Foster care tributes to local mans success - WFSB 3 Connecticut

Foster care tributes to local mans success


May is National Foster Care Month, leaving 31 designated days to honor individuals and families who have committed to caring for a child when their biological parent can't.

For one Waterbury man, the bond with his foster mother was strong enough to pull him off of the wrong path and help him set his sight on success.

Dyshawn Jones works full time and has one semester left at Post University, but his now bright future didn't always look that way.

"I felt that I would never be happy, with a family," Jones said, adding that when he was young his father was in jail and he witnessed one of his mother's boyfriends kill his baby sister, and then was beaten and taken away from his mom and sent to foster care.

After he was sent to 14 different foster homes, he was dropped off on a curb one day, and he didn't know what would happen next, until Maude Pendarvis came into his life.

"I said you don't have to tell people you're in foster care. You're in, this is your family, if you choose it," Pendarvis said is what she told Jones, and her attitude of family first, no-nonsense, patience and understanding spurred a change.

"When I felt like one of her own, it was like 'wow, I think this is where I want to be,'" Jones said, adding that in his rebellious stage he rode with a gang and sold drugs, but Pendarvis didn't give up on him.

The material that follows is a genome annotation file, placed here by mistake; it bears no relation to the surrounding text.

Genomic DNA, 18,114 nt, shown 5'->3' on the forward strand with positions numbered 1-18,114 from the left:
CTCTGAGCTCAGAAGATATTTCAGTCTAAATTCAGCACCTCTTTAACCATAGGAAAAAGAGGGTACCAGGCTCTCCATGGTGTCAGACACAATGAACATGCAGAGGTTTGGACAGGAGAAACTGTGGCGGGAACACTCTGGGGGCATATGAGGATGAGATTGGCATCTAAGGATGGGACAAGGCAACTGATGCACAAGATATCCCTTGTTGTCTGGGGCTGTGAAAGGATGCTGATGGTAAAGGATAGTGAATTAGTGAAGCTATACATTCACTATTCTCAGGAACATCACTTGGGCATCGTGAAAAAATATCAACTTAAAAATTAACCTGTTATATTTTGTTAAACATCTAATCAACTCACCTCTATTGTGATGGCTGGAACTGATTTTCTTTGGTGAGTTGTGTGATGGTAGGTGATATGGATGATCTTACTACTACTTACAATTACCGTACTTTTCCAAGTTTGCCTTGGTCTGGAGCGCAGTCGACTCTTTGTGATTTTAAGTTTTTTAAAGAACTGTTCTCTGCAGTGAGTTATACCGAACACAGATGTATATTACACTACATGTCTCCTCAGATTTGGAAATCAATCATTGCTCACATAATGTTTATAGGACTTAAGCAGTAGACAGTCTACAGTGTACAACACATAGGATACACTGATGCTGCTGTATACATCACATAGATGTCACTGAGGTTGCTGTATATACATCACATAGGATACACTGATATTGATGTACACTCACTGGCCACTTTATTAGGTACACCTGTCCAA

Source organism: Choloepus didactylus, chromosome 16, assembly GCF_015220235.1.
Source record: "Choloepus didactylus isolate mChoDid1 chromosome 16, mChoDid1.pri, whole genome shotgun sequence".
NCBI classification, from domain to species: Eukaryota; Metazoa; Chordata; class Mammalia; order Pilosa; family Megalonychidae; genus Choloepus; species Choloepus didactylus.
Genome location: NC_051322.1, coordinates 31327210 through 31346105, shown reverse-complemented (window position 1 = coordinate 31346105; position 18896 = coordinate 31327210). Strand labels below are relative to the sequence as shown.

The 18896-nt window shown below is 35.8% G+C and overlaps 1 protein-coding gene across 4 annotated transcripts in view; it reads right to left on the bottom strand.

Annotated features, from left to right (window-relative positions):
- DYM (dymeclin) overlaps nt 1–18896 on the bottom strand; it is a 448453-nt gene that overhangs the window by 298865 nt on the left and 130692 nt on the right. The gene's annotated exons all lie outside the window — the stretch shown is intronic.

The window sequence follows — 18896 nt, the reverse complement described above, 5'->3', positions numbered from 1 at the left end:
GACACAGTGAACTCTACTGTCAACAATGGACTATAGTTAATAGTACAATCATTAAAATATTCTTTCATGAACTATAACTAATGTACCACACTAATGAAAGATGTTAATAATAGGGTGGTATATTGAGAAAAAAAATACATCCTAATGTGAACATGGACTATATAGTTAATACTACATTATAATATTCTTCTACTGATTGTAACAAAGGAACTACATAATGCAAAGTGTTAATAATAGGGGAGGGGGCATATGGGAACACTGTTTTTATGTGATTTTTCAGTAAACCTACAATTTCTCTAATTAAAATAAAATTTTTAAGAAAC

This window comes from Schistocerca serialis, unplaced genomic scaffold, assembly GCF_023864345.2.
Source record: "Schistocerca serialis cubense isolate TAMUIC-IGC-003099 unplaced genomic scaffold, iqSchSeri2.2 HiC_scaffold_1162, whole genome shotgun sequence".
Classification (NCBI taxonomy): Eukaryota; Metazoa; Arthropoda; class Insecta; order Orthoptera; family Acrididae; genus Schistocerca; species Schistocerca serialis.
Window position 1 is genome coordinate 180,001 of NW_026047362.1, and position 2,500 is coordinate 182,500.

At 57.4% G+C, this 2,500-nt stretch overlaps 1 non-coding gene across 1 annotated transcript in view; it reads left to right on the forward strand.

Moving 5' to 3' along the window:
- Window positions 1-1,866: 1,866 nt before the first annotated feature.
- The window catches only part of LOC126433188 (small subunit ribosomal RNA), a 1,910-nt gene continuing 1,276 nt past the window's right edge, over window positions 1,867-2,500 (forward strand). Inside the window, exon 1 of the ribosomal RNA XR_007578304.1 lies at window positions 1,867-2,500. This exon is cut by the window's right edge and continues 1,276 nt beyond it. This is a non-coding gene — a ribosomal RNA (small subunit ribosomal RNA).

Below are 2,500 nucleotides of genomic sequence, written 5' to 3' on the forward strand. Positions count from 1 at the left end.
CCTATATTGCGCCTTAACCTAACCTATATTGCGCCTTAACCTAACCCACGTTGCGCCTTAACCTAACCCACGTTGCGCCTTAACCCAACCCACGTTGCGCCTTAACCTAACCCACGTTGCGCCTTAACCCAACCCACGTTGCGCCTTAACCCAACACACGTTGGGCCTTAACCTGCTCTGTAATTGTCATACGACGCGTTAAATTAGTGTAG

"I told him, 'I'm here to save you, I'm not going to see you caught up in the street,'" Pendarvis said.

Jones spent seven years, through high school graduation, with Pendarvis, whom he now calls his grandmother.

Jones and Pendarvis were connected by the Boys and Girls Village, which helped connect 5,000 youths and families in the state.

"Maude is a prime example of what we're looking to do. Connect kids with long life, family ties," said Carra Conlan, of Boys and Girls Village.

Both Jones and Pendarvis said foster families know the bond among them isn't blood, but love. Jones' family continues to grow even more since he and his wife are expecting their first child.

"I'm actually looking forward to being what my father really wasn't to me. I want to be all that I can be toward my child. I want to be the best father, ever. I want to give my son everything that I didn't have," Jones added.

Boys and Girls Village said the need for foster parents is greater than ever. If you're interested in learning more about foster parenting click here.

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